August 2012
Volume 12, Issue 9
Vision Sciences Society Annual Meeting Abstract  |   August 2012
Long-range relationship between separated local motion signals is rapidly encoded in a point-to-point manner.
Author Affiliations
  • Kazushi Maruya
    NTT communication science laboratories
  • Shin'ya Nishida
    NTT communication science laboratories
Journal of Vision August 2012, Vol.12, 250. doi:
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      Kazushi Maruya, Shin'ya Nishida; Long-range relationship between separated local motion signals is rapidly encoded in a point-to-point manner.. Journal of Vision 2012;12(9):250.

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      © ARVO (1962-2015); The Authors (2016-present)

  • Supplements

Synchrony provides critical information for perceiving spatiotemporal structures from parallel inputs. Human ability of synchrony-based feature binding can be accessed by asking observers to judge which features occur at the same time across two repeatedly changing stimuli in separate locations. In case of motion direction, the upper limit (critical temporal frequency) for this judgment is fairly high (~12 Hz) regardless of the spatial separation of compared local motions at least up to 100 deg (Maruya et al., VSS2010). This finding suggests that the long-range relationship between local motions may be rapidly encoded by special hardware. However, one might suspect that this hardware is not a novel mechanism, but what is already known as optic flow detectors, since most of the local-motion relationships that show rapid binding performance (e.g., up on the right and down on the left) are included in global rotation, expansion or translation. The critical difference between the two hypotheses is the range of spatial pooling. While we propose a mechanism that monitors only task relevant locations, optic flow detectors will respond to any relevant local motions presented in their large receptive field. To estimate the pooling range of the underlying mechanism, we measured the critical temporal frequency for a pair of vertically moving elements (targets) under concurrent presentation of masker elements. These maskers were designed to disturb the global rotation detector that could assist the task. Therefore, if the global rotation detector is indeed responsible, the critical frequency should significantly fall off by these maskers even when the separation from the targets was increased. However, the results showed that the magnitude of the masking effect gradually decreased as a function of the target-masker distance. These results are consistent more with local motion comparison in a point-to-point manner, than with global rotation detection.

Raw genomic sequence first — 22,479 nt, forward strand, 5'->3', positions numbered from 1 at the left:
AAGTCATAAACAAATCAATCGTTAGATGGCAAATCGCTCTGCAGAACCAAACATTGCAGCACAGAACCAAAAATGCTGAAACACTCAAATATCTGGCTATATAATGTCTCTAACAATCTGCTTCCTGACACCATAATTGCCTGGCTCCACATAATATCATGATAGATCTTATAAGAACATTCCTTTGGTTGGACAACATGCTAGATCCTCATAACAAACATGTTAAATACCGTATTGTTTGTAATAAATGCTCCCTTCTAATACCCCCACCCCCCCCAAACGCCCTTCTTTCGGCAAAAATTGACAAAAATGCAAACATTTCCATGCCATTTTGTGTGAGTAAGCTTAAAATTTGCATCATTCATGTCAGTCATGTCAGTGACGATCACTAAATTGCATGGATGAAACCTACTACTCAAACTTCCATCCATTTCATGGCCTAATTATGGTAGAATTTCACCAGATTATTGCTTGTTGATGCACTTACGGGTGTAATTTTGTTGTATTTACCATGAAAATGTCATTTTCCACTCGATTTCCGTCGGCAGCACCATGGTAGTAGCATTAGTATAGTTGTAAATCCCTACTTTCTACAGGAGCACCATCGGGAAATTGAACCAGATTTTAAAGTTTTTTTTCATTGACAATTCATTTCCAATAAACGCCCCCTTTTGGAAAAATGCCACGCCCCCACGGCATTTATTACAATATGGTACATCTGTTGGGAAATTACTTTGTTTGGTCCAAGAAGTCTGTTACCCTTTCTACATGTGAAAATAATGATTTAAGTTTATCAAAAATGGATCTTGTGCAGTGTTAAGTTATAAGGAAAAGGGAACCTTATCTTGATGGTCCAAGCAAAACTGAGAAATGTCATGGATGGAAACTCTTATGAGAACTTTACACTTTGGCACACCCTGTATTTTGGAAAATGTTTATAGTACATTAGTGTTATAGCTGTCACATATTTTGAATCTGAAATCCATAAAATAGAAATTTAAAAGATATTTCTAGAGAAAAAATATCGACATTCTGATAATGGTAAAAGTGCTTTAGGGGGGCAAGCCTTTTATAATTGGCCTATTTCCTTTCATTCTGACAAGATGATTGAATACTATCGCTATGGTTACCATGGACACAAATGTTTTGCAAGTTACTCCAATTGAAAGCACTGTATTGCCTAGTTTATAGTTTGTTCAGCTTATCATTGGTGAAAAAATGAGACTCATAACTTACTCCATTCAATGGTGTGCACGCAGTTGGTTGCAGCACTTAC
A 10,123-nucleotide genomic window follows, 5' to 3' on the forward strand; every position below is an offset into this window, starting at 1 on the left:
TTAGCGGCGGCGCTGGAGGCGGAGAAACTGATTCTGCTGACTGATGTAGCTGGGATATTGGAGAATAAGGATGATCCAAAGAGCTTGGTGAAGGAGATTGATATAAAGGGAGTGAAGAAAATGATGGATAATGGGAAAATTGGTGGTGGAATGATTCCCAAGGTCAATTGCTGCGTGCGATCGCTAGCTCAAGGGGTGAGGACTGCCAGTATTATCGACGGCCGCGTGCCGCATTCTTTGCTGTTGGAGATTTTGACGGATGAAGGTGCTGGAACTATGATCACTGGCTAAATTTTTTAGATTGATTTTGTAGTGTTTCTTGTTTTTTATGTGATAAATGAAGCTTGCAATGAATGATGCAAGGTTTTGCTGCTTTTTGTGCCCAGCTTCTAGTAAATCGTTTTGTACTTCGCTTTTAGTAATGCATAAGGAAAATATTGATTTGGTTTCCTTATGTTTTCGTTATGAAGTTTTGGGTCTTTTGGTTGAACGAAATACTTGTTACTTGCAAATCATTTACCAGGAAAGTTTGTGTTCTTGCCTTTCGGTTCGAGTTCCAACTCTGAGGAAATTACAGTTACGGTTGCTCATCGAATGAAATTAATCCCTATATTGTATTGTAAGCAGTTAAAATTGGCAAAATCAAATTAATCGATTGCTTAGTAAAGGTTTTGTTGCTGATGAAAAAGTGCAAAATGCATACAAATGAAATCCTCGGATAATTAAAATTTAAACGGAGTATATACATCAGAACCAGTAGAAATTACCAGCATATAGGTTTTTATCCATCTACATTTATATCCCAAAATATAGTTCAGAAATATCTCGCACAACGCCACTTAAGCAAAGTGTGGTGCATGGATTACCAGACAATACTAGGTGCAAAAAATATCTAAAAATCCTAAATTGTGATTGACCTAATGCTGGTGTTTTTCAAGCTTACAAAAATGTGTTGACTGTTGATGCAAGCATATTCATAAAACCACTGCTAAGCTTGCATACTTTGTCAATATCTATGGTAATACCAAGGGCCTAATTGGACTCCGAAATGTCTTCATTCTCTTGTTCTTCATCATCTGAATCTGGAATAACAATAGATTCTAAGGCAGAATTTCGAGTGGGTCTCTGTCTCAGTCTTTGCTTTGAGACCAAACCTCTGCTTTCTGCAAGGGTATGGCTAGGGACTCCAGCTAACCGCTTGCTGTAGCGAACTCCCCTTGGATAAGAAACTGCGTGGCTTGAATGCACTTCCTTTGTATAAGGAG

Meeting abstract presented at VSS 2012


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